Sunday, June 25, 2017

2017 Michigan Summer Reading List

A good book plus a lake equals Michigan summer
Summertime in Michigan should include relaxing with a good book on the beach, in the backyard hammock, or in the park. Last year, I shared a list of Five Michigan Books for Summer. This year, the list is longer, with a more diverse group of writers, genres, and forms of literature. Each work has a relationship with Michigan: Either the writer is a Michigander or the work is set in Michigan. It was a pleasure to read each of these works, and I hope others find something valuable through reading them.

The Many Faces of Motherhood

Former Detroit Free Press writer Desiree Cooper’s Know the Mother is a powerful collection of 31 very short stories (most are 750 words or less). The stories examine themes of womanhood, motherhood, and race. I cannot name a favorite story because each one emits emotions that put me squarely into the main characters' shoes. 

Know the Mother’s stories embody loneliness, fear, hope, love, shame, and sorrow. Cooper creates complex and real characters with few words because her writing is splendid, moving, and true.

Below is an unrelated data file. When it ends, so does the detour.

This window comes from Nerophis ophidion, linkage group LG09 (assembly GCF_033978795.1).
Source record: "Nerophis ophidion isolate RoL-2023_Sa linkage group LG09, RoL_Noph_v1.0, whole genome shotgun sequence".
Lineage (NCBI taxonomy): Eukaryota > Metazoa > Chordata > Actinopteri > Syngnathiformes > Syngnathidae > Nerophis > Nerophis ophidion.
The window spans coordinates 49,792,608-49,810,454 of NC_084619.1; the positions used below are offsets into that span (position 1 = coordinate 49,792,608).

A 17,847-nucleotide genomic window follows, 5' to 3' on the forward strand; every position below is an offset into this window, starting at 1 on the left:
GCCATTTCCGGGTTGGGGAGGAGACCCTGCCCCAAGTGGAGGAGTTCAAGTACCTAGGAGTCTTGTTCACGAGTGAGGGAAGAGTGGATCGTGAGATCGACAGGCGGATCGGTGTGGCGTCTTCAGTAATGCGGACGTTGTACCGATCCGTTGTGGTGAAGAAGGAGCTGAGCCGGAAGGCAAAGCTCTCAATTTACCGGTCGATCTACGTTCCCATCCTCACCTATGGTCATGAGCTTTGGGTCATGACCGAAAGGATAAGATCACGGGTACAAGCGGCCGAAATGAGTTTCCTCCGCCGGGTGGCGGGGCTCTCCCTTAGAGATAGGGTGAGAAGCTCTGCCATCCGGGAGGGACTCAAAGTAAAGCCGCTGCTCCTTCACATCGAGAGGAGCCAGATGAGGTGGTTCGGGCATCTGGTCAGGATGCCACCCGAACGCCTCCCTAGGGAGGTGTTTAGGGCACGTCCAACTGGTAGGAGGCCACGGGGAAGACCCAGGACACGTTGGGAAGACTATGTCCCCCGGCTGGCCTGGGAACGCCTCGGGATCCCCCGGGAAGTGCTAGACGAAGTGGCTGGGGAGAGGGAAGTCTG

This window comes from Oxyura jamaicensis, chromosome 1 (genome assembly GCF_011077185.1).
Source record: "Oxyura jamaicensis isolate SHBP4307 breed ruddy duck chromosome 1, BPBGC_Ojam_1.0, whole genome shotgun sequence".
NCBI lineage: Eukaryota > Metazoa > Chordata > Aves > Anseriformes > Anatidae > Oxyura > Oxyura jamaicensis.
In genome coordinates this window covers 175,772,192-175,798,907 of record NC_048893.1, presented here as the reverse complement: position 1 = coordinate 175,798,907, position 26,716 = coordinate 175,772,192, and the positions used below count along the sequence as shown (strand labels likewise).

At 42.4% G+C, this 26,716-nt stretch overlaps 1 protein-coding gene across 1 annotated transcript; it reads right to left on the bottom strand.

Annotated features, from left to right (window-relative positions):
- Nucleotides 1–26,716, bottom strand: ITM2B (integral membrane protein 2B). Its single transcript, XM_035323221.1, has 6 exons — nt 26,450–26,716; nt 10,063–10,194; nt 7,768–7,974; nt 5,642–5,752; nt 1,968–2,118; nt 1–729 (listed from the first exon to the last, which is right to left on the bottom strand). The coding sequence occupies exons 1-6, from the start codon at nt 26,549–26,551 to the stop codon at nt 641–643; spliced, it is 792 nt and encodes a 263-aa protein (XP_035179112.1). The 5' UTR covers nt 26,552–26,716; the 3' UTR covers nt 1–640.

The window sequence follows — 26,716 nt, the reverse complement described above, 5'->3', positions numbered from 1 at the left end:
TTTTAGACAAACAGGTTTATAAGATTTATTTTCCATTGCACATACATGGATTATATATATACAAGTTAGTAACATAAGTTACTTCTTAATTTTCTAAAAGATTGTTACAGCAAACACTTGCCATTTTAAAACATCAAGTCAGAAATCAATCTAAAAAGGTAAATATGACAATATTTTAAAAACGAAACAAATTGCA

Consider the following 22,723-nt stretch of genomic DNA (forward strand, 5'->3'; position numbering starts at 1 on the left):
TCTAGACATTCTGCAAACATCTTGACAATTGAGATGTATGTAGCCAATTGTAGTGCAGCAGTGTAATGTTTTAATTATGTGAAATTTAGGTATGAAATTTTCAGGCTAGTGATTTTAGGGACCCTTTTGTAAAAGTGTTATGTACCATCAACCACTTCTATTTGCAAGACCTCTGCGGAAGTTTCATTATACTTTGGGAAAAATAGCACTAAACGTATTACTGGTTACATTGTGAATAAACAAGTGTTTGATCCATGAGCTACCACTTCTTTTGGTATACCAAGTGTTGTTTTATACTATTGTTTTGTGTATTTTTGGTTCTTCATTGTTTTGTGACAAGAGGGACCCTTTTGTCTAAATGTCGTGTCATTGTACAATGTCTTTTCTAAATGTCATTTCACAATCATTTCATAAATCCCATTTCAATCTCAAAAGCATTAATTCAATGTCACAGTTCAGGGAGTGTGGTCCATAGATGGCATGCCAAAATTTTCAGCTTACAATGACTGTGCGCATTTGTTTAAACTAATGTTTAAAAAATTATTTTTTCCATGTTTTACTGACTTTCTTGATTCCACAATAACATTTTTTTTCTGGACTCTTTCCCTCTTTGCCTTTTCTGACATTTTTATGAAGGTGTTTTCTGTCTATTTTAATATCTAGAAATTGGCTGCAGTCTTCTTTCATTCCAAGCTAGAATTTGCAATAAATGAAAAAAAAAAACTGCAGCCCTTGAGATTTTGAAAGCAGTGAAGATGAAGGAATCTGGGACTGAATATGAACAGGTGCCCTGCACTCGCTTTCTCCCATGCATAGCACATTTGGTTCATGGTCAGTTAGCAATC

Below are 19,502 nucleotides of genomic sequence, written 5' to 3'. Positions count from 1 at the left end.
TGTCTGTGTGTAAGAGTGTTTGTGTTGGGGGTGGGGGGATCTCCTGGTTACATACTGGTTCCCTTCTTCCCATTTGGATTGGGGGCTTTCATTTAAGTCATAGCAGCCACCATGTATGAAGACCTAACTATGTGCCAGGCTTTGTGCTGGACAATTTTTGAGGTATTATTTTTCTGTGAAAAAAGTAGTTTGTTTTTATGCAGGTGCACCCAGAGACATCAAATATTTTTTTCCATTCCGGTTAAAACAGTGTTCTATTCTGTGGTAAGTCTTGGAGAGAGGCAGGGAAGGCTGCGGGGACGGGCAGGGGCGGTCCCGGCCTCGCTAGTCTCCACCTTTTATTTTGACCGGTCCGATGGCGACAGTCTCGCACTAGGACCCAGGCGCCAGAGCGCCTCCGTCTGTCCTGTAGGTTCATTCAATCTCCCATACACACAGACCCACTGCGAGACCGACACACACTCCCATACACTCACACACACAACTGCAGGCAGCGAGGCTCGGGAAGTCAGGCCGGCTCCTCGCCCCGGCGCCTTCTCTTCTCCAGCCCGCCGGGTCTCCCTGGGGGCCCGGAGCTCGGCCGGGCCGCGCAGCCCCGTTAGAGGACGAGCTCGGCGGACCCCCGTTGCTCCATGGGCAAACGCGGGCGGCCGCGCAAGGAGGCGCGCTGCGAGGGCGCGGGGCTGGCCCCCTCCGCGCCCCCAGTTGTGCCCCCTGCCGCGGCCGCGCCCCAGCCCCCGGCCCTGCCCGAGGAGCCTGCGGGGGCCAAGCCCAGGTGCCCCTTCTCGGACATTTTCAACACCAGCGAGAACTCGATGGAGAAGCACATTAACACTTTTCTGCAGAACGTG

Finding a New Universe on Earth

In Detroit author Jack Cheng’s novel See in You in the Cosmos, Alex Petroski is an eleven-year-old boy infatuated with space exploration. The story is told through Alex’s recordings on his golden iPod, which he dreams of launching into space for intelligent alien life to discover. Alex leaves his troubled mom at home to attend a rocket-launching festival in New Mexico. Along the way, he discovers a complicated, but beautiful, new universe right here on earth. 

Sunday, June 4, 2017

A Relaxing Weekend in Traverse City

A view of Grand Traverse Bay from the Shores
My family and I spent Memorial Day weekend in Traverse City because I had the crazy idea to run the Bayshore Marathon. We rented a great condo at the Shores condominiums in Acme, on the east side of East Grand Traverse Bay. The Shores's beach has a beautiful view of the bay and Old Mission Peninsula.